Annie and the Stars of Many Colors

A Portrait of Astronomer Annie Jump Cannon, 1864-1941

In this video, a multicultural group of a dozen sixth-grade students visit the Harvard-Smithsonian Center for Astrophysics to explore the childhood and career of a famous astronomer whose life spanned the period between the Civil War and World War II. One of the United States' pioneering women astronomers, Annie Jump Cannon is noted for her work classifying the spectra of over 425,000 stars, using a system that she developed at the Harvard College Observatory in the early 1900's. Published as the Henry Draper Catalog, Annie's work is used and valued today by astronomers all over the world.

While growing up in Dover, Delaware, Annie enjoyed stargazing and studying her mother's star atlas. She delighted in observing how the crystal pendants on a candelabrum broke sunlight into colorful rainbow patterns. The students in the video program learn about these and other aspects of Annie's life and career through the guidance of historian Barbara Welther. Together, they examine Annie's scrapbooks, memorabilia, and photographs at the Harvard University Archives - dating all the way back to Annie's childhood in the 1860's.

Other scenes in the video show the students learning about spectra with astrophysicist Robert Noyes at a rooftop observatory and meeting astronomer Martha Hazen, who takes them on a tour of the HCO astronomical plate library. They examine Annie's record books and observations, and see for themselves the original glass plates that Miss Cannon used in her studies. Finally, the students visit astrophysicist Sallie Baliunas, who demonstrates how she uses the Henry Draper Catalog - now on computer - in her continuing research on stellar evolution.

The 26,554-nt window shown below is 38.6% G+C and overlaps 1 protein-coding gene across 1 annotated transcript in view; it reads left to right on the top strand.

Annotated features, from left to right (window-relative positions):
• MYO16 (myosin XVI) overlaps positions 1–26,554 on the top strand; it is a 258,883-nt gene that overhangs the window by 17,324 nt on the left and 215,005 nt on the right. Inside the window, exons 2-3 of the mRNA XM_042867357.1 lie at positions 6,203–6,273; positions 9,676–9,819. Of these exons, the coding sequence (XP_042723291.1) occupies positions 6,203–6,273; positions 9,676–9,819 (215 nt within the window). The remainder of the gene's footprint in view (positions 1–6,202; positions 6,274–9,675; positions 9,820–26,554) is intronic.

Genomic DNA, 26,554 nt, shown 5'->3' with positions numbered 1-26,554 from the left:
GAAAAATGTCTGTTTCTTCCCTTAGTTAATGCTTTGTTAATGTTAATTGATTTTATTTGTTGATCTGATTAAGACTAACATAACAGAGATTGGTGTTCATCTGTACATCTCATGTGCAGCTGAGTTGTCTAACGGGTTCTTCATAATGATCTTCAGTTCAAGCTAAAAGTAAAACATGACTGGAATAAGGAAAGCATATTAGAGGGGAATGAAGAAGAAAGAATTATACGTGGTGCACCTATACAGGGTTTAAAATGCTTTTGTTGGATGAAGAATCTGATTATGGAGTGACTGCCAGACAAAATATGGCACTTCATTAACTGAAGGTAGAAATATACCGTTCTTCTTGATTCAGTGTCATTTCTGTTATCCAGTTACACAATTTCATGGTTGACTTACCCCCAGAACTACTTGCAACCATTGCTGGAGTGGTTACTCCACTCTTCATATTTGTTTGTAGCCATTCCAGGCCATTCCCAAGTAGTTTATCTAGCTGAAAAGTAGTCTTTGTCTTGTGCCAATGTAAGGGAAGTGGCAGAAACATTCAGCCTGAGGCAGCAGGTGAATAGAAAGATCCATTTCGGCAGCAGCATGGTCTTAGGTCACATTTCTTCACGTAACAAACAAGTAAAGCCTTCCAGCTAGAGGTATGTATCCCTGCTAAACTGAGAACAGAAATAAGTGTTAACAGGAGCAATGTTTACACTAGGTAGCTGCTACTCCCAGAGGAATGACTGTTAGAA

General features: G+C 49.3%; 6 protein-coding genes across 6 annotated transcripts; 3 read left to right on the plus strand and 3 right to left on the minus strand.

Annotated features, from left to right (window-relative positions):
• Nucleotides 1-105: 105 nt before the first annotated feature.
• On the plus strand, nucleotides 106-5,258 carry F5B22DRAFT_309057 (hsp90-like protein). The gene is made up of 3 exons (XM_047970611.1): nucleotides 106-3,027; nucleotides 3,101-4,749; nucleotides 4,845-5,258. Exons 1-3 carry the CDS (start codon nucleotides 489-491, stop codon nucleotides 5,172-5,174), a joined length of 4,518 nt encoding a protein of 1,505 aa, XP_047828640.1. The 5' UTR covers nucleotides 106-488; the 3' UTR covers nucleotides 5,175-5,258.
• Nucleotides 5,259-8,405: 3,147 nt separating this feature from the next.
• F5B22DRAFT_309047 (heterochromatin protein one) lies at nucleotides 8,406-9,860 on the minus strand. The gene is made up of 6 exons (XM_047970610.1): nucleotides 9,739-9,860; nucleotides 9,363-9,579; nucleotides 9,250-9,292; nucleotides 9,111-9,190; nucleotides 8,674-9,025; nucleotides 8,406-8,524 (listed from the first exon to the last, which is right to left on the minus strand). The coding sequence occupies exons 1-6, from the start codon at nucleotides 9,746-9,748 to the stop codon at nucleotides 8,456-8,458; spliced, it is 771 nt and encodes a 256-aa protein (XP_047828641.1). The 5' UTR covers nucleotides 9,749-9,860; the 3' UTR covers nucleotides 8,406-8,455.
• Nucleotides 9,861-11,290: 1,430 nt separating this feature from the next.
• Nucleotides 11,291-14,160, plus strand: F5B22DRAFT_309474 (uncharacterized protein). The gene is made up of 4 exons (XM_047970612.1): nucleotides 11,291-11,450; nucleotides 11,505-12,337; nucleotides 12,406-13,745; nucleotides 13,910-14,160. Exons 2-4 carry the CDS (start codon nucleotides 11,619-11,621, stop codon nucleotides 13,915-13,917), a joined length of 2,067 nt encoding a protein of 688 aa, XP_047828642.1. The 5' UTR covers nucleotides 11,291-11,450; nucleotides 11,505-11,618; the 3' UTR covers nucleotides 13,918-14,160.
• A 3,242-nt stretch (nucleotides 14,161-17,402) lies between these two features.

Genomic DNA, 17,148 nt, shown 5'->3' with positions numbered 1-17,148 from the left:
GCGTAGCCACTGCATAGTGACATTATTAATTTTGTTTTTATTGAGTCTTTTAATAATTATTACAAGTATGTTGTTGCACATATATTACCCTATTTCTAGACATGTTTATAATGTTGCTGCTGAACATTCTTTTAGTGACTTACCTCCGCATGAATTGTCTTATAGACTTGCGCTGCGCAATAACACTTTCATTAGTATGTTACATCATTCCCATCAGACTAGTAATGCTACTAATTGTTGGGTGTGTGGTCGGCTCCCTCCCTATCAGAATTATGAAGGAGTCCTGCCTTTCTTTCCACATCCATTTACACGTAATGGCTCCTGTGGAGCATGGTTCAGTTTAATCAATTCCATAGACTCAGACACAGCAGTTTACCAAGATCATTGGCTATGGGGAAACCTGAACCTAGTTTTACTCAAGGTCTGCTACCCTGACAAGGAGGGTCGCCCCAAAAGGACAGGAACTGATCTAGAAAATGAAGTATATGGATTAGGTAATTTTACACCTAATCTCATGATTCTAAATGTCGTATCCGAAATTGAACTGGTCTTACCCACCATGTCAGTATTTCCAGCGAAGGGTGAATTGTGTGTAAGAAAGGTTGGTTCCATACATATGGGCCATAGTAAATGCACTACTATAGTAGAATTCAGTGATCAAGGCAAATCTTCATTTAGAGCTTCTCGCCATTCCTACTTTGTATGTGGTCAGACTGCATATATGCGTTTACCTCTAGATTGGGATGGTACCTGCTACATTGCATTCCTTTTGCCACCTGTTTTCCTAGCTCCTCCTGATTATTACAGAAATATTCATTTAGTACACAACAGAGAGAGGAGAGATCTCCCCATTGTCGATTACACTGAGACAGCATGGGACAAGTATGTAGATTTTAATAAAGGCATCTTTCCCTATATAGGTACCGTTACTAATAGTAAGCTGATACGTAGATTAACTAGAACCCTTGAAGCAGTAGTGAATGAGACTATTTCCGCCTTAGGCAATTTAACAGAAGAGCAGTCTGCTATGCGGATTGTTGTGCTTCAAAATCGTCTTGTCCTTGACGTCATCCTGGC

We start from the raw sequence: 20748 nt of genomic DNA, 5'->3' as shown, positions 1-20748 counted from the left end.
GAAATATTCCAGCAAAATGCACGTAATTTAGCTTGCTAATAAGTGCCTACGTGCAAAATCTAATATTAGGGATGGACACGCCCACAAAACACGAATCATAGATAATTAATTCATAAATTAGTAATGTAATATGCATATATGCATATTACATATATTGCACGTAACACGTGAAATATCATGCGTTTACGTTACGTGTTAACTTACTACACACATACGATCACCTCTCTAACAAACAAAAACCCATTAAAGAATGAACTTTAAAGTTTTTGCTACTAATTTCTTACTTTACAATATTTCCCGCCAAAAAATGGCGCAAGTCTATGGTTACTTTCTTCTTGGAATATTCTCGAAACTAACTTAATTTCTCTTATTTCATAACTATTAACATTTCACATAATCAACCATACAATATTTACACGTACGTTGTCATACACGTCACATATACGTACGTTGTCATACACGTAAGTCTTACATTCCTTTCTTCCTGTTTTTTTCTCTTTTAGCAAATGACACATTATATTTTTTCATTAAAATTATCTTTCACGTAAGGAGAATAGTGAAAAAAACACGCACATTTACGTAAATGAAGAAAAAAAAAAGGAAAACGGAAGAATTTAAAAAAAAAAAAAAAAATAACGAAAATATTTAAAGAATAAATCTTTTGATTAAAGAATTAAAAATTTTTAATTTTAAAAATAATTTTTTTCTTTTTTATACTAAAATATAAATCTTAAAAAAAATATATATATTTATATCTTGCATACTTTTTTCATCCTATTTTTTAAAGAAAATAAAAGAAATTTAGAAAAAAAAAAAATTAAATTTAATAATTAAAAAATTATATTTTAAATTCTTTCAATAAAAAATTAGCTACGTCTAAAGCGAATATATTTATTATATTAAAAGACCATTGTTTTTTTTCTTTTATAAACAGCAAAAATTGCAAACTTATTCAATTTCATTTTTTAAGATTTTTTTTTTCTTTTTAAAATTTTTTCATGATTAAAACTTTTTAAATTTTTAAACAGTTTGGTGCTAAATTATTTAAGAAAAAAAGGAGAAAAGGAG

The video focuses on the students active engagement in hands-on scientific and historical investigations, attempting to find answers to questions they have generated in the course of their research. The video program can be used in middle school science classrooms, in teacher workshops about student use of original historical sources, and as part of discussions to encourage young women to consider science careers.

Funded in part by the Smithsonian Women's Committee and the Science Media Group, Harvard-Smithsonian Center for Astrophysics, under the direction of Dr. Matthew H. Schneps.

Written and narrated by Barbara Welther. Produced and directed by Alex Griswold. Associate producer: Caroline Lupfer. Sound: Coll Anderson. Music by Felix Mendelssohn, arranged and performed by Mark Steven Brooks. Executive producers: Dr. Matthew H. Schneps and Barbara Welther.

Running time: 25 minutes.

For information about obtaining this video, please contact: jcornell@cfa.harvard.edu